The Department of Veterans Affairs has been criticised for its treatment of a Navy veteran after an Ombudsman investigation.
A 30-year Royal Australian Navy veteran has secured an apology and the waiving of debt after a gruelling nearly decade-long battle with the federal government.
In February 2016, the Commonwealth Ombudsman stepped in when the veteran – whose name was not released – reported having problems accessing his entitlements through the Department of Veterans’ Affairs.
What started as a minor unchecked oversight between agencies culminated in a series of blunders, including the raising of more than $100,000 in debts and the veteran enduring periods with no money, followed by the identification of an under-payment of more than $500,000.
“The negative impact on the life of this veteran cannot be overstated,” Ombudsman Michael Manthorpe said in his report released on Monday.
“He lives in constant fear that tomorrow there may be no payment in his account, or that payments may be recovered in the future and he may not be able to meet his basic needs. His health has suffered and his relationships have been strained.”
Mr Manthorpe said Australia’s 300,000 veterans who accessed benefits and payments through DVA put their trust in the government and had every right to “best practice service”.
Many veterans were extremely vulnerable, facing “physical and mental health challenges that many Australians will fortunately never encounter”, he said.
“More work is needed to assure the public, serving personnel and veterans that processes, policies and guidance are robust and rigorous.”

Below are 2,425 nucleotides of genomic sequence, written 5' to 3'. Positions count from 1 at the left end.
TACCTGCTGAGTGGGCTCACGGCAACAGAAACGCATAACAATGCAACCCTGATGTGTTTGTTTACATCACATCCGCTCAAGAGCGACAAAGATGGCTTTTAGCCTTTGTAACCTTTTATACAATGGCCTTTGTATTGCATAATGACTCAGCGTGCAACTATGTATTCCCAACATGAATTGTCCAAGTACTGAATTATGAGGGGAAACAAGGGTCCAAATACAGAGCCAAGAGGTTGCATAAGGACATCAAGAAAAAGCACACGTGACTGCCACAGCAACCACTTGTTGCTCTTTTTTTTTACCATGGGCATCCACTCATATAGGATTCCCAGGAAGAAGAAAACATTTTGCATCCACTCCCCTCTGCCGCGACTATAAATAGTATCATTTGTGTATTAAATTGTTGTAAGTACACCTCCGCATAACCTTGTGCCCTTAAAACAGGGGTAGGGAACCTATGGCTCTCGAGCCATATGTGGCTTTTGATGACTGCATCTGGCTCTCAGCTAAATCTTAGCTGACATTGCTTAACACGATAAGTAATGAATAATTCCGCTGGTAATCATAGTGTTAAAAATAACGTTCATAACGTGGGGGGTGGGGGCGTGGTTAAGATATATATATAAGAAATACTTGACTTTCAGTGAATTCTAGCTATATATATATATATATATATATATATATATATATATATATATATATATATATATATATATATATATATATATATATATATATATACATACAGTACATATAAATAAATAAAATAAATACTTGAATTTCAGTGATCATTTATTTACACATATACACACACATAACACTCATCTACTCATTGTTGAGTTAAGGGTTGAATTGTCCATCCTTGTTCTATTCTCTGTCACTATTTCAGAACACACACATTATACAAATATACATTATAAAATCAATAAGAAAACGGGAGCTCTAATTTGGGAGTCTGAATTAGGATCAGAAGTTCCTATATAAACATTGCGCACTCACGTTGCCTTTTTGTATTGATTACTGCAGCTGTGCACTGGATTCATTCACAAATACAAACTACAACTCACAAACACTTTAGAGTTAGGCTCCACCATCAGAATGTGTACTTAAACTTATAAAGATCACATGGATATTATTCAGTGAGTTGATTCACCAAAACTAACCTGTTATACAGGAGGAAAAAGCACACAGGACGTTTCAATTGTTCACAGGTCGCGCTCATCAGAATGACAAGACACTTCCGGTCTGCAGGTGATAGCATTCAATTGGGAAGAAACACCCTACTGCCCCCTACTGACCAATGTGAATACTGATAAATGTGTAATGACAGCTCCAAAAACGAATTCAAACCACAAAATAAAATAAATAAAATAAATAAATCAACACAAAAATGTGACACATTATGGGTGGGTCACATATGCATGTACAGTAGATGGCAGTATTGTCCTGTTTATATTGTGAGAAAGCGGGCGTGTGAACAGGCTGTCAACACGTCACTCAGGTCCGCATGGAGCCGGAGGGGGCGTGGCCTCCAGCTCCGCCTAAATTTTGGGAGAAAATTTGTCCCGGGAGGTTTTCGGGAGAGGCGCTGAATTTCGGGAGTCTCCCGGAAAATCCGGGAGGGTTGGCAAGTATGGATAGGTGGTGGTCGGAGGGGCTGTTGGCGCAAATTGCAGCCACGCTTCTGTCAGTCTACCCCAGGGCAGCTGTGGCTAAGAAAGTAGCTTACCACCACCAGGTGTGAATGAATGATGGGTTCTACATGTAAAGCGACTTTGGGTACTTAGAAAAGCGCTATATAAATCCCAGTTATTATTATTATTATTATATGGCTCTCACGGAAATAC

He welcomed the department’s acknowledgement of errors and commitment to improve its operations.
The veteran, known as Mr A, first applied for incapacity payments in 2007.
The investigation found DVA failed to do simple quality assurance measures to rectify errors, update records in a timely manner and provide adequate information to the veteran in relation to the calculations of his benefits.
The report also found systemic problems in the way tax law and policy interacted with veterans’ entitlements, particularly with regard to recovering overpayments or making lump sums to address underpayments.
DVA secretary Liz Cosson said in her response, included in the report, the department apologised and was focused on making sure such errors did not continue.
“This is why we have commenced a significant program of transformation within the department,” she said.
“This program is a five-year journey to overhaul the way DVA manages and interacts with veterans and their families and to prioritise their wellbeing.”